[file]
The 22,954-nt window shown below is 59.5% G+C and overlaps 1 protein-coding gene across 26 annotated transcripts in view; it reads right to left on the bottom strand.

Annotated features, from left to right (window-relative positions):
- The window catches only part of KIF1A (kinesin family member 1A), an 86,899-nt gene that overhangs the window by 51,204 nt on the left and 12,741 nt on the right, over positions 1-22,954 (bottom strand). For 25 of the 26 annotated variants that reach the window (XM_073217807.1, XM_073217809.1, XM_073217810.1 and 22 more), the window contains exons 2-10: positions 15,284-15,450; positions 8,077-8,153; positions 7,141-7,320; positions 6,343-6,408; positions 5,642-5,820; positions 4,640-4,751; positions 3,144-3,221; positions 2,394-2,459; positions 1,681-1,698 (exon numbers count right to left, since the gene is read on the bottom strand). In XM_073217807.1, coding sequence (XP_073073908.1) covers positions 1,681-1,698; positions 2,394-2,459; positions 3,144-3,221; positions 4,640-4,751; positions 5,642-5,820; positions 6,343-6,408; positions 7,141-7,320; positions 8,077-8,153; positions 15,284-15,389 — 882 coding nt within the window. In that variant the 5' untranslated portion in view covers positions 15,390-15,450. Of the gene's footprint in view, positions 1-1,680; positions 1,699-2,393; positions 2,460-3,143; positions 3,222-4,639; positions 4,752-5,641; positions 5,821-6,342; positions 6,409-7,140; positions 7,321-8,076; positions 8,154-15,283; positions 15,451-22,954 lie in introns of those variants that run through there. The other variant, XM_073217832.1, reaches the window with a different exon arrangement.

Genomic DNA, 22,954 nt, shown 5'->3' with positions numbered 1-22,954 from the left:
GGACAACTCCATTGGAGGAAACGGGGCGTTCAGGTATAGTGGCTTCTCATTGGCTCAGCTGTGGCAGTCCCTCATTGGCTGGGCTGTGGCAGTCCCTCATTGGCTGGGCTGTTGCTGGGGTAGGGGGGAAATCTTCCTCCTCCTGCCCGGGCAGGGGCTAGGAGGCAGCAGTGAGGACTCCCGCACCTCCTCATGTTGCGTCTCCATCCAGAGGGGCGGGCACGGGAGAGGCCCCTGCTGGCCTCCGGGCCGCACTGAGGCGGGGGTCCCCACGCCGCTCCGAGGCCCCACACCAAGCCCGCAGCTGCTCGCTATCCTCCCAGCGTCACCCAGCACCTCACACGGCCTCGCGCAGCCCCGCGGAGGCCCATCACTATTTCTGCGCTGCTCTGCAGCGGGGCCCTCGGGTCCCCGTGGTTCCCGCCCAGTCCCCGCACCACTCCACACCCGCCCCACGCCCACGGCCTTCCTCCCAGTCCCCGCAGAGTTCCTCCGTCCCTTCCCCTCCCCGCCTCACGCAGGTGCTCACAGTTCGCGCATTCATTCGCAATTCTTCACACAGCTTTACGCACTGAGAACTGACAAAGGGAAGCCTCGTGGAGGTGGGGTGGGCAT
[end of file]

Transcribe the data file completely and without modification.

The 22,954-nt window shown below is 59.5% G+C and overlaps 1 protein-coding gene across 26 annotated transcripts in view; it reads right to left on the bottom strand.

Annotated features, from left to right (window-relative positions):
- The window catches only part of KIF1A (kinesin family member 1A), an 86,899-nt gene that overhangs the window by 51,204 nt on the left and 12,741 nt on the right, over positions 1-22,954 (bottom strand). For 25 of the 26 annotated variants that reach the window (XM_073217807.1, XM_073217809.1, XM_073217810.1 and 22 more), the window contains exons 2-10: positions 15,284-15,450; positions 8,077-8,153; positions 7,141-7,320; positions 6,343-6,408; positions 5,642-5,820; positions 4,640-4,751; positions 3,144-3,221; positions 2,394-2,459; positions 1,681-1,698 (exon numbers count right to left, since the gene is read on the bottom strand). In XM_073217807.1, coding sequence (XP_073073908.1) covers positions 1,681-1,698; positions 2,394-2,459; positions 3,144-3,221; positions 4,640-4,751; positions 5,642-5,820; positions 6,343-6,408; positions 7,141-7,320; positions 8,077-8,153; positions 15,284-15,389 — 882 coding nt within the window. In that variant the 5' untranslated portion in view covers positions 15,390-15,450. Of the gene's footprint in view, positions 1-1,680; positions 1,699-2,393; positions 2,460-3,143; positions 3,222-4,639; positions 4,752-5,641; positions 5,821-6,342; positions 6,409-7,140; positions 7,321-8,076; positions 8,154-15,283; positions 15,451-22,954 lie in introns of those variants that run through there. The other variant, XM_073217832.1, reaches the window with a different exon arrangement.

Genomic DNA, 22,954 nt, shown 5'->3' with positions numbered 1-22,954 from the left:
GGACAACTCCATTGGAGGAAACGGGGCGTTCAGGTATAGTGGCTTCTCATTGGCTCAGCTGTGGCAGTCCCTCATTGGCTGGGCTGTGGCAGTCCCTCATTGGCTGGGCTGTTGCTGGGGTAGGGGGGAAATCTTCCTCCTCCTGCCCGGGCAGGGGCTAGGAGGCAGCAGTGAGGACTCCCGCACCTCCTCATGTTGCGTCTCCATCCAGAGGGGCGGGCACGGGAGAGGCCCCTGCTGGCCTCCGGGCCGCACTGAGGCGGGGGTCCCCACGCCGCTCCGAGGCCCCACACCAAGCCCGCAGCTGCTCGCTATCCTCCCAGCGTCACCCAGCACCTCACACGGCCTCGCGCAGCCCCGCGGAGGCCCATCACTATTTCTGCGCTGCTCTGCAGCGGGGCCCTCGGGTCCCCGTGGTTCCCGCCCAGTCCCCGCACCACTCCACACCCGCCCCACGCCCACGGCCTTCCTCCCAGTCCCCGCAGAGTTCCTCCGTCCCTTCCCCTCCCCGCCTCACGCAGGTGCTCACAGTTCGCGCATTCATTCGCAATTCTTCACACAGCTTTACGCACTGAGAACTGACAAAGGGAAGCCTCGTGGAGGTGGGGTGGGCAT